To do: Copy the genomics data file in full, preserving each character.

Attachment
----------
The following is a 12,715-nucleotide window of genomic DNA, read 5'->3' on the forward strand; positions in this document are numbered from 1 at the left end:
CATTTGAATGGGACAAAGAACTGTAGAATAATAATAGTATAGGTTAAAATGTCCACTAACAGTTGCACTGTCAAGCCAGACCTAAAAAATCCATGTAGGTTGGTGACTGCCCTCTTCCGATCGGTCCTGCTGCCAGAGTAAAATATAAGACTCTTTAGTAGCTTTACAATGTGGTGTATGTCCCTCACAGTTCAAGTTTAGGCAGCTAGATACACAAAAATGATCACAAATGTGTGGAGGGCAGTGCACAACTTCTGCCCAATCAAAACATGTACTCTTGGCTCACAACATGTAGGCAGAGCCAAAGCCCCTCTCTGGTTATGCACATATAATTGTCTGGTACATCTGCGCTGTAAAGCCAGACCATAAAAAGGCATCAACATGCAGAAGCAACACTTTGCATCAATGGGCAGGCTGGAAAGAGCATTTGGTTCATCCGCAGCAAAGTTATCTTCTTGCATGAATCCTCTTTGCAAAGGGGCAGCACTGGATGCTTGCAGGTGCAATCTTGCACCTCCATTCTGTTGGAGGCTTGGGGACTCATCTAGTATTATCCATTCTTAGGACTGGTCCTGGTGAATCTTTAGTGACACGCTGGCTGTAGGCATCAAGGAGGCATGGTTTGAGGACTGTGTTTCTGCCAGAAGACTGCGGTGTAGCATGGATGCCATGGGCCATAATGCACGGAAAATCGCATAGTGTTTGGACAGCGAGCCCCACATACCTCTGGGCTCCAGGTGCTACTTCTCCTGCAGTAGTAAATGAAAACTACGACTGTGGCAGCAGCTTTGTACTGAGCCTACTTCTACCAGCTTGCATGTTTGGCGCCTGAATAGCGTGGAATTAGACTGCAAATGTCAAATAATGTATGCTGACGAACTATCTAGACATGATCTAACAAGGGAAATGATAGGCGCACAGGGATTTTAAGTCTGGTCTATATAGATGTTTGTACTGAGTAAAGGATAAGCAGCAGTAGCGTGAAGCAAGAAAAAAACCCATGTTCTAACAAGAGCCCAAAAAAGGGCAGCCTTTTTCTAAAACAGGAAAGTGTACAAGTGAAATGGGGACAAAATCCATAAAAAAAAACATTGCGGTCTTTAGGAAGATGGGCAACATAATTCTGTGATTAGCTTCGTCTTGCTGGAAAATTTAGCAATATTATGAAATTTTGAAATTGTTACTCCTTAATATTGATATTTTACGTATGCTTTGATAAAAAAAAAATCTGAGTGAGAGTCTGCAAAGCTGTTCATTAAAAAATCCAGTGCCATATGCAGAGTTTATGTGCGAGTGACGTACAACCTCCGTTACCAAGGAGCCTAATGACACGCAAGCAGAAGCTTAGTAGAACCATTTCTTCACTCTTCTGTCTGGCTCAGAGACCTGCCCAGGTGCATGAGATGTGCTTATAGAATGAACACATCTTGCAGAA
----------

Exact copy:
The following is a 12,715-nucleotide window of genomic DNA, read 5'->3' on the forward strand; positions in this document are numbered from 1 at the left end:
CATTTGAATGGGACAAAGAACTGTAGAATAATAATAGTATAGGTTAAAATGTCCACTAACAGTTGCACTGTCAAGCCAGACCTAAAAAATCCATGTAGGTTGGTGACTGCCCTCTTCCGATCGGTCCTGCTGCCAGAGTAAAATATAAGACTCTTTAGTAGCTTTACAATGTGGTGTATGTCCCTCACAGTTCAAGTTTAGGCAGCTAGATACACAAAAATGATCACAAATGTGTGGAGGGCAGTGCACAACTTCTGCCCAATCAAAACATGTACTCTTGGCTCACAACATGTAGGCAGAGCCAAAGCCCCTCTCTGGTTATGCACATATAATTGTCTGGTACATCTGCGCTGTAAAGCCAGACCATAAAAAGGCATCAACATGCAGAAGCAACACTTTGCATCAATGGGCAGGCTGGAAAGAGCATTTGGTTCATCCGCAGCAAAGTTATCTTCTTGCATGAATCCTCTTTGCAAAGGGGCAGCACTGGATGCTTGCAGGTGCAATCTTGCACCTCCATTCTGTTGGAGGCTTGGGGACTCATCTAGTATTATCCATTCTTAGGACTGGTCCTGGTGAATCTTTAGTGACACGCTGGCTGTAGGCATCAAGGAGGCATGGTTTGAGGACTGTGTTTCTGCCAGAAGACTGCGGTGTAGCATGGATGCCATGGGCCATAATGCACGGAAAATCGCATAGTGTTTGGACAGCGAGCCCCACATACCTCTGGGCTCCAGGTGCTACTTCTCCTGCAGTAGTAAATGAAAACTACGACTGTGGCAGCAGCTTTGTACTGAGCCTACTTCTACCAGCTTGCATGTTTGGCGCCTGAATAGCGTGGAATTAGACTGCAAATGTCAAATAATGTATGCTGACGAACTATCTAGACATGATCTAACAAGGGAAATGATAGGCGCACAGGGATTTTAAGTCTGGTCTATATAGATGTTTGTACTGAGTAAAGGATAAGCAGCAGTAGCGTGAAGCAAGAAAAAAACCCATGTTCTAACAAGAGCCCAAAAAAGGGCAGCCTTTTTCTAAAACAGGAAAGTGTACAAGTGAAATGGGGACAAAATCCATAAAAAAAAACATTGCGGTCTTTAGGAAGATGGGCAACATAATTCTGTGATTAGCTTCGTCTTGCTGGAAAATTTAGCAATATTATGAAATTTTGAAATTGTTACTCCTTAATATTGATATTTTACGTATGCTTTGATAAAAAAAAAATCTGAGTGAGAGTCTGCAAAGCTGTTCATTAAAAAATCCAGTGCCATATGCAGAGTTTATGTGCGAGTGACGTACAACCTCCGTTACCAAGGAGCCTAATGACACGCAAGCAGAAGCTTAGTAGAACCATTTCTTCACTCTTCTGTCTGGCTCAGAGACCTGCCCAGGTGCATGAGATGTGCTTATAGAATGAACACATCTTGCAGAA